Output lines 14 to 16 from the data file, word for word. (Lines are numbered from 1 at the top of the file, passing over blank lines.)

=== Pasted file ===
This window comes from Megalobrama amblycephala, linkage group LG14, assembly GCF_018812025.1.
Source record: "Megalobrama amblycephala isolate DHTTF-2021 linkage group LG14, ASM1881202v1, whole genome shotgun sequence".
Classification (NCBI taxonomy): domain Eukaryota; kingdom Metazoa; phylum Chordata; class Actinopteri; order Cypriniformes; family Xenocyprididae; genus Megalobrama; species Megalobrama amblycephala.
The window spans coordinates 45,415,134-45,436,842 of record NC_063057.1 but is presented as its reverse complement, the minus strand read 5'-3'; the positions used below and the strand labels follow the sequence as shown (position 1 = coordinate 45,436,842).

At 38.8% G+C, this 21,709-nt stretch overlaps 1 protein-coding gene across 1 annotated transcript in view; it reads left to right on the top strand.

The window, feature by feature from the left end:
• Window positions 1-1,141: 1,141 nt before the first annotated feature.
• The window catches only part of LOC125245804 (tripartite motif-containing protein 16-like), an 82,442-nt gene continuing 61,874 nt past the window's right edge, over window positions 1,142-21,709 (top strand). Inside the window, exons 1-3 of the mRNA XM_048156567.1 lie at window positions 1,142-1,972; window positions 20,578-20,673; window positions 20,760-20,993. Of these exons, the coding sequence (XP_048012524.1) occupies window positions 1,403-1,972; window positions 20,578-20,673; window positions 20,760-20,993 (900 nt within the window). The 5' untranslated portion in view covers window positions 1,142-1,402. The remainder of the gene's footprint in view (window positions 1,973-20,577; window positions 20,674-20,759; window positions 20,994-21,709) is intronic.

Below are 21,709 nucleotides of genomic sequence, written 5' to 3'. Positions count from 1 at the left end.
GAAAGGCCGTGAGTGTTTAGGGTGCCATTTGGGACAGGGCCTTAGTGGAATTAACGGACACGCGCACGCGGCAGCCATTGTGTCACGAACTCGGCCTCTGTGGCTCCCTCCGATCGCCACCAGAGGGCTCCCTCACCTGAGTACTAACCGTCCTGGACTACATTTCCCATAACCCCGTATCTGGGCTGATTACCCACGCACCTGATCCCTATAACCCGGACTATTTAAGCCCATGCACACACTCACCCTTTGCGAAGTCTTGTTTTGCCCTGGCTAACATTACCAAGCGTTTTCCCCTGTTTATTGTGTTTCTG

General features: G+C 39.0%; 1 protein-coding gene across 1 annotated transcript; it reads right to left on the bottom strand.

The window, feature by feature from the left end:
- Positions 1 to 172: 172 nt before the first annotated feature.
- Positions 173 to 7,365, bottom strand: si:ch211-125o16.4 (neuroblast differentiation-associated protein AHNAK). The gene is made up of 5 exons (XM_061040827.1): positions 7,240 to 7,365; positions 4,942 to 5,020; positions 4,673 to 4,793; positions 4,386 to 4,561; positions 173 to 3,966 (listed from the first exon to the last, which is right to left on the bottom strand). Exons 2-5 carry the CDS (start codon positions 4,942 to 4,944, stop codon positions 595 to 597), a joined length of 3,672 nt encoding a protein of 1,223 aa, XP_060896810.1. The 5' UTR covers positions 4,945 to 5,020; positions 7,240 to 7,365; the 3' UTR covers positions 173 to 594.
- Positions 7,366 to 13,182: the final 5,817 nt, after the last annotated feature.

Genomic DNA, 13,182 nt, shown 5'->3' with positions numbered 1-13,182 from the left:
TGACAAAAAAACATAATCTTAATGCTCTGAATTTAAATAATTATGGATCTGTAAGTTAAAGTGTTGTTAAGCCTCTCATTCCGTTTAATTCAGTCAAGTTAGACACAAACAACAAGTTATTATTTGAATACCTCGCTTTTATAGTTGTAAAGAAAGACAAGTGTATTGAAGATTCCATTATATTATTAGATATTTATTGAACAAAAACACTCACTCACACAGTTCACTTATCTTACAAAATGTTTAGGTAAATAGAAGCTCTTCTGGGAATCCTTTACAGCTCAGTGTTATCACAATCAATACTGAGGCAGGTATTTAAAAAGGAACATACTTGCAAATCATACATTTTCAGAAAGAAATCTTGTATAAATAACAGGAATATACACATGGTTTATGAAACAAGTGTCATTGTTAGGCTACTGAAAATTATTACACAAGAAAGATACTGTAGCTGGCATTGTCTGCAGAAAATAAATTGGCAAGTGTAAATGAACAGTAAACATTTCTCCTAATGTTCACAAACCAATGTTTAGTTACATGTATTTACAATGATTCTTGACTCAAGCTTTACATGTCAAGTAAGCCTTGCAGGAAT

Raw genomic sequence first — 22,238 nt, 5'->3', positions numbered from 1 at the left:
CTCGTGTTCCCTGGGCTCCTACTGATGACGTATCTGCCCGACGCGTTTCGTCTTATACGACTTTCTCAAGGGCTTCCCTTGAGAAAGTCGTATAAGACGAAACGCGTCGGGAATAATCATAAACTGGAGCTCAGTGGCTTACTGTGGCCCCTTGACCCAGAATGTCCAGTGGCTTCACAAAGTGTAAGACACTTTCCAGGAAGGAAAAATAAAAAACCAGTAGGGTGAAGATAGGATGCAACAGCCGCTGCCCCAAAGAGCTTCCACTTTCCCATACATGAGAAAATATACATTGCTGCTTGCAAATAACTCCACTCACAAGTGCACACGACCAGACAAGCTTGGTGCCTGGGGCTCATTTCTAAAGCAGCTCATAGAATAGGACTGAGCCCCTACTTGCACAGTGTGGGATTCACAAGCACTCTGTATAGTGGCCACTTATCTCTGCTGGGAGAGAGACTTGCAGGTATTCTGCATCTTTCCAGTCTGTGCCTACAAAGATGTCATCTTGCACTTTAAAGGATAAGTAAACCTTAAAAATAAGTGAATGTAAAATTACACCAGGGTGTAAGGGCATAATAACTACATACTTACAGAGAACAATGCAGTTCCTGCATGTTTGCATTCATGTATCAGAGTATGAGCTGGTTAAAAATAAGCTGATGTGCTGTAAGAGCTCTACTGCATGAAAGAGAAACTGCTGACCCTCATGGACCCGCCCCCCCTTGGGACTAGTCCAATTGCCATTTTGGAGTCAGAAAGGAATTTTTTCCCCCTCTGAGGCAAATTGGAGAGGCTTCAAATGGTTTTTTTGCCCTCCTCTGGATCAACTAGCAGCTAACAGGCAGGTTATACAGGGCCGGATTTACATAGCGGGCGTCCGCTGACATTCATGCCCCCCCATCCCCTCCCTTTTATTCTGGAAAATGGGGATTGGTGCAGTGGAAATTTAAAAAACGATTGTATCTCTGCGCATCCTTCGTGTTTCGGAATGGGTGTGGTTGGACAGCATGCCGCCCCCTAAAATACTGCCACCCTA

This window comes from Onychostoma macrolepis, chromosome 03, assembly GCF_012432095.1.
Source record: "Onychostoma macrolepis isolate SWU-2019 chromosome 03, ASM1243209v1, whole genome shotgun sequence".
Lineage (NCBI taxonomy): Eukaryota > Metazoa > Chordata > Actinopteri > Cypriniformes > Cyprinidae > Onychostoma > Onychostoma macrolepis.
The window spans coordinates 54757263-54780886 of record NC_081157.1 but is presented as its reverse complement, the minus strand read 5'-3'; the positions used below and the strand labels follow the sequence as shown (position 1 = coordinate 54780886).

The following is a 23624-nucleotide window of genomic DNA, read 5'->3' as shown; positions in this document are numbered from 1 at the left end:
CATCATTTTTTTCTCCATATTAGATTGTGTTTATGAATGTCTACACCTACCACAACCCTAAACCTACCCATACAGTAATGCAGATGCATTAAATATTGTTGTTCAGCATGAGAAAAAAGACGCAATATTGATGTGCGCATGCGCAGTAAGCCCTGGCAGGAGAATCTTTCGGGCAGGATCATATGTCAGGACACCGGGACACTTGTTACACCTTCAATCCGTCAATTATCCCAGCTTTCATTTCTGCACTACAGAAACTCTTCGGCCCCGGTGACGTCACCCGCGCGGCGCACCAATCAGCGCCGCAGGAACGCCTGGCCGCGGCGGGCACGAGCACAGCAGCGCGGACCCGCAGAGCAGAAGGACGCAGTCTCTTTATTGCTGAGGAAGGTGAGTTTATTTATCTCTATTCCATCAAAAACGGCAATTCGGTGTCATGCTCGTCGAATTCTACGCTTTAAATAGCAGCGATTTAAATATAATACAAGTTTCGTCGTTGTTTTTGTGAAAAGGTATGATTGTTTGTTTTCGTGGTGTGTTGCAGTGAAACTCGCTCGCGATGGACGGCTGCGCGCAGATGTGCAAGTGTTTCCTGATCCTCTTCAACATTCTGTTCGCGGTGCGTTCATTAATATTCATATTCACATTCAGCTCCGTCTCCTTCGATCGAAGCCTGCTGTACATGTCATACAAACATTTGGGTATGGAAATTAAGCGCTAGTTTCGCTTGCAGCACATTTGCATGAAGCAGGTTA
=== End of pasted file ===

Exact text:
- Positions 173 to 7,365, bottom strand: si:ch211-125o16.4 (neuroblast differentiation-associated protein AHNAK). The gene is made up of 5 exons (XM_061040827.1): positions 7,240 to 7,365; positions 4,942 to 5,020; positions 4,673 to 4,793; positions 4,386 to 4,561; positions 173 to 3,966 (listed from the first exon to the last, which is right to left on the bottom strand). Exons 2-5 carry the CDS (start codon positions 4,942 to 4,944, stop codon positions 595 to 597), a joined length of 3,672 nt encoding a protein of 1,223 aa, XP_060896810.1. The 5' UTR covers positions 4,945 to 5,020; positions 7,240 to 7,365; the 3' UTR covers positions 173 to 594.
- Positions 7,366 to 13,182: the final 5,817 nt, after the last annotated feature.

Genomic DNA, 13,182 nt, shown 5'->3' with positions numbered 1-13,182 from the left: